I think it's just all about balance. An excess of freedom (in the sense, let's say, of expanding boundaries) makes us swing back to safety-seeking, because we get afraid. In fact, my life has been like that lately. Because of blogging, teaching again, and joining a non-profit board, I've really been putting myself "out there," after a long cocooning period. Sometimes I need to step back, regroup. The point, I think, is to do this with awareness, as a means to keep growing - not as an escape or shutting down.
With this awareness, comes the realization that there is a place where freedom and safety coexist. Jennifer's post deals with the idea that for freedom to exist in an intimate relationship, there must be a sense of safety, real trust. And they grow in proportion to each other.
And yet, this kind of trust opens you to that strange recognition of the Other, suddenly seeing how big you both are, on opposite sides of a universe that you're meeting across. And embracing there is the least safe thing you can do, ego-wise.
Which just goes to show how differently the ego and the spirit can define both freedom and safety. This is why, to me, true freedom is a paradox. There is a freedom in decisiveness, commitment to a path. The fish isn't free if he escapes the bowl. Bees enjoy the freedom to be sky-wanderers, to fly to many flowers, but this comes through participating in a highly structured and disciplined society. As a poet, it took me a long time to embrace anything but free verse. When I finally learned to write formal poetry, I realized the potential in submitting to a discipline. By mastering a form, you gain a new kind of freedom. The same is true of dance, or painting, or raising children. Boundaries, parameters must be recognized and accepted before they can be expanded.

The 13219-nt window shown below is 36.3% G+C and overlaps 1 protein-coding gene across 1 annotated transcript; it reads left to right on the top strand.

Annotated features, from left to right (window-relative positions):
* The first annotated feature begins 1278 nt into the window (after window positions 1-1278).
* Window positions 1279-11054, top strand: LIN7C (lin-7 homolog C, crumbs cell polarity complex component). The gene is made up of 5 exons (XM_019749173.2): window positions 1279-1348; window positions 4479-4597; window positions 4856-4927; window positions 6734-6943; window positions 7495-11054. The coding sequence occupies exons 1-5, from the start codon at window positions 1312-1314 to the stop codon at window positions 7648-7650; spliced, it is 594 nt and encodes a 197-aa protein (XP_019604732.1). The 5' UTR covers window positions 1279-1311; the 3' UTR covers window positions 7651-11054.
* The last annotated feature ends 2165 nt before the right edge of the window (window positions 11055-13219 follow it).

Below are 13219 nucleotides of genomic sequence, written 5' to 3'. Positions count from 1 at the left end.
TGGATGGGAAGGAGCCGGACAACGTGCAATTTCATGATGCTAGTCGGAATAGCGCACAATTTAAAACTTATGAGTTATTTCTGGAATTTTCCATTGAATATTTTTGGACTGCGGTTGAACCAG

All of this is so complex. I hope I haven't lost anybody here. Really, I think it's very simple - If you feel free, you are. Because freedom is a state of being, not a set of circumstances. The best analogy I can come up with is singing in prison. One of my very favorite bible stories is in Acts 16, when Paul and Silas sing in a jail cell, until an earthquake breaks the bars. I also think of the line from Tori Amos' song, "Crucify": You're just an empty cage if you kill the bird.
Kim Ayres recently posted here about starting a day off grumpy, but eventually being drawn out of it by a scene of beauty. Responding to beauty, to the moment, allowing oneself to be drawn out of misery – that's freedom. It comes with awareness. It's the ability to sing in a cage, to love your enemy. And this is also the only safety there is.
One of Kim's commenters gave some interesting info about swan folklore, since a swan was featured in the photos on that post. What really got me thinking was the concept of the “swan song.” According to Wikipedia, “The phrase "swan song" is a reference to an ancient belief that the Mute Swan (Cygnus olor) is completely mute during its lifetime until the moment just before it dies, when it sings one beautiful song.” And so, says Wikipedia:
By extension, "swan song" has become an idiom referring to a final theatrical or dramatic appearance, or any final work or accomplishment. It generally carries the connotation that the performer is aware that this is the last performance of his or her lifetime, and is expending everything in one magnificent final effort.There is a Zen story about a man being chased by a tiger until he comes to the edge of a cliff. He clambers over the side and grabs hold of a vine. As he's hanging there, he sees that there's another tiger below him, waiting for him to fall. And then two mice come along and start gnawing at the vine. He notices some strawberries growing on the cliff face next to him, and sees the most luscious red strawberry he's ever seen. He reaches over, picks it and eats it. And he thinks to himself, “Ah, how sweet it is!”
Freedom is the swan song in every moment.